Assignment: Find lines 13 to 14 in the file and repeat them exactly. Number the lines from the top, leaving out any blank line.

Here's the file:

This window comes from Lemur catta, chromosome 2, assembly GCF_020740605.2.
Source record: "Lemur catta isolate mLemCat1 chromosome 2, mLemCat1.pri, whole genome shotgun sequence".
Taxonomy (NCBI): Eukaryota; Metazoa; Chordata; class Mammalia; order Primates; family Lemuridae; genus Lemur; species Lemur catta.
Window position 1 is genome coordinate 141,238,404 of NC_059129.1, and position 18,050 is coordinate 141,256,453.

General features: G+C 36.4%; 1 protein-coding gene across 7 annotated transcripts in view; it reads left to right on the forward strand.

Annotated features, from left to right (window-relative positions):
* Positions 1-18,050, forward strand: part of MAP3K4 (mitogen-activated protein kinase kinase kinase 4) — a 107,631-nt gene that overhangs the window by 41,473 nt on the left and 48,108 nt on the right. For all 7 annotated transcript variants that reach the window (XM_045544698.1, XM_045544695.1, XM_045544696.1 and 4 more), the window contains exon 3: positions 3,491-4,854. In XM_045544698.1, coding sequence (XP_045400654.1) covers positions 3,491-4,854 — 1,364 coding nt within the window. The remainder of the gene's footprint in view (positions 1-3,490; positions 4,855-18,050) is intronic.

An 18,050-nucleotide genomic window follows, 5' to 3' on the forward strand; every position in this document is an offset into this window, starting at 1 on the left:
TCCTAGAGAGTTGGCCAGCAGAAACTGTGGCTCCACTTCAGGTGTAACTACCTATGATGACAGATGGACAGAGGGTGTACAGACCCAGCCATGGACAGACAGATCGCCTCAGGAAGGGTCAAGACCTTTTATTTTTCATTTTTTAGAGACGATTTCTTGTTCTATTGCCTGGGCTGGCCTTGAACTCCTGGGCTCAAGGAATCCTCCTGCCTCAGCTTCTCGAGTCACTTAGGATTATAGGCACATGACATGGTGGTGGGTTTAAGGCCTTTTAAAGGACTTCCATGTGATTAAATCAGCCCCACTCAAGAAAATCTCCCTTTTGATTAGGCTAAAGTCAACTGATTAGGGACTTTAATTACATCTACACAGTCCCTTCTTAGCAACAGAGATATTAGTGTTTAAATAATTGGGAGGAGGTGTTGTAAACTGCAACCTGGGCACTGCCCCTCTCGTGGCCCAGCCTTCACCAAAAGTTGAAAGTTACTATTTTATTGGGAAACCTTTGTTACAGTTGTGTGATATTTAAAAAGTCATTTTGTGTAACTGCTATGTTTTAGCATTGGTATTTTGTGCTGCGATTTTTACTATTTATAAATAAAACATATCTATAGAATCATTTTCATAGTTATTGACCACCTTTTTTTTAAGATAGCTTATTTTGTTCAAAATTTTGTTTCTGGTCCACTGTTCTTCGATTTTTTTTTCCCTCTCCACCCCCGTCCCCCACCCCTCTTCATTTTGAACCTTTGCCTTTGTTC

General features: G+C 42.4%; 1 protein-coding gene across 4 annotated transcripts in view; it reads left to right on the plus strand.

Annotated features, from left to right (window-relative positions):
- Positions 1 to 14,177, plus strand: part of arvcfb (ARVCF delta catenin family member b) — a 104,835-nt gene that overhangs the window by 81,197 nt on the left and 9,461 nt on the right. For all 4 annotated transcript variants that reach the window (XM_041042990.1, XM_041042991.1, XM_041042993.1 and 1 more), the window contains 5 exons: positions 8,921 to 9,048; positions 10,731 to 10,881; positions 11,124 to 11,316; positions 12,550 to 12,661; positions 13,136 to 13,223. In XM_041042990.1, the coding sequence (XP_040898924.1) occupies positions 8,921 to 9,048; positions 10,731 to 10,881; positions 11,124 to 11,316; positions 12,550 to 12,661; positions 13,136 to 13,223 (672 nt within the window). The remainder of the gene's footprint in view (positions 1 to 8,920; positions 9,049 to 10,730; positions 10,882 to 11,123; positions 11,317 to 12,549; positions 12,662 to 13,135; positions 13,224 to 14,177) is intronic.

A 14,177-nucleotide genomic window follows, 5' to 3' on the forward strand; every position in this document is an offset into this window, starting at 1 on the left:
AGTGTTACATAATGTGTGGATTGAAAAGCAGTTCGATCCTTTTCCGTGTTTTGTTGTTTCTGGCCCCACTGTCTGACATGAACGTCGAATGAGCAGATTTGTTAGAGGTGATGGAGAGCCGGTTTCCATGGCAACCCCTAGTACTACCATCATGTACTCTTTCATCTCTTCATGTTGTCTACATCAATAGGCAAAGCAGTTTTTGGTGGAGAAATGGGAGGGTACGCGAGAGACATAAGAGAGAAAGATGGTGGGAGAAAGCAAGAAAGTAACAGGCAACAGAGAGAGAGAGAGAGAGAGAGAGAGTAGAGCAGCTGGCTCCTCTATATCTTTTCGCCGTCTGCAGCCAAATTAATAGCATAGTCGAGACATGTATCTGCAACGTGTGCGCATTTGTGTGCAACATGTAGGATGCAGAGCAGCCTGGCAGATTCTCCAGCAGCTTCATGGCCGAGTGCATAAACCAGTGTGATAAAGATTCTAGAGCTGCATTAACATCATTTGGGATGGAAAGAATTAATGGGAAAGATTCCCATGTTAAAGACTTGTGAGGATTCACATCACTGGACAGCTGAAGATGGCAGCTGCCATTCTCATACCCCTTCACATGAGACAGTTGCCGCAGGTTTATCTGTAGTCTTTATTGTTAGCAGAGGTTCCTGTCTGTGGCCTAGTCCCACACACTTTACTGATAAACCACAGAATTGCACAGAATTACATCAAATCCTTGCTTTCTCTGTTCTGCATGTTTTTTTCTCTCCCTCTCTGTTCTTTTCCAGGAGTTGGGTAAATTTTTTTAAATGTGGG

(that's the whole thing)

A 14,177-nucleotide genomic window follows, 5' to 3' on the forward strand; every position in this document is an offset into this window, starting at 1 on the left:
AGTGTTACATAATGTGTGGATTGAAAAGCAGTTCGATCCTTTTCCGTGTTTTGTTGTTTCTGGCCCCACTGTCTGACATGAACGTCGAATGAGCAGATTTGTTAGAGGTGATGGAGAGCCGGTTTCCATGGCAACCCCTAGTACTACCATCATGTACTCTTTCATCTCTTCATGTTGTCTACATCAATAGGCAAAGCAGTTTTTGGTGGAGAAATGGGAGGGTACGCGAGAGACATAAGAGAGAAAGATGGTGGGAGAAAGCAAGAAAGTAACAGGCAACAGAGAGAGAGAGAGAGAGAGAGAGAGTAGAGCAGCTGGCTCCTCTATATCTTTTCGCCGTCTGCAGCCAAATTAATAGCATAGTCGAGACATGTATCTGCAACGTGTGCGCATTTGTGTGCAACATGTAGGATGCAGAGCAGCCTGGCAGATTCTCCAGCAGCTTCATGGCCGAGTGCATAAACCAGTGTGATAAAGATTCTAGAGCTGCATTAACATCATTTGGGATGGAAAGAATTAATGGGAAAGATTCCCATGTTAAAGACTTGTGAGGATTCACATCACTGGACAGCTGAAGATGGCAGCTGCCATTCTCATACCCCTTCACATGAGACAGTTGCCGCAGGTTTATCTGTAGTCTTTATTGTTAGCAGAGGTTCCTGTCTGTGGCCTAGTCCCACACACTTTACTGATAAACCACAGAATTGCACAGAATTACATCAAATCCTTGCTTTCTCTGTTCTGCATGTTTTTTTCTCTCCCTCTCTGTTCTTTTCCAGGAGTTGGGTAAATTTTTTTAAATGTGGG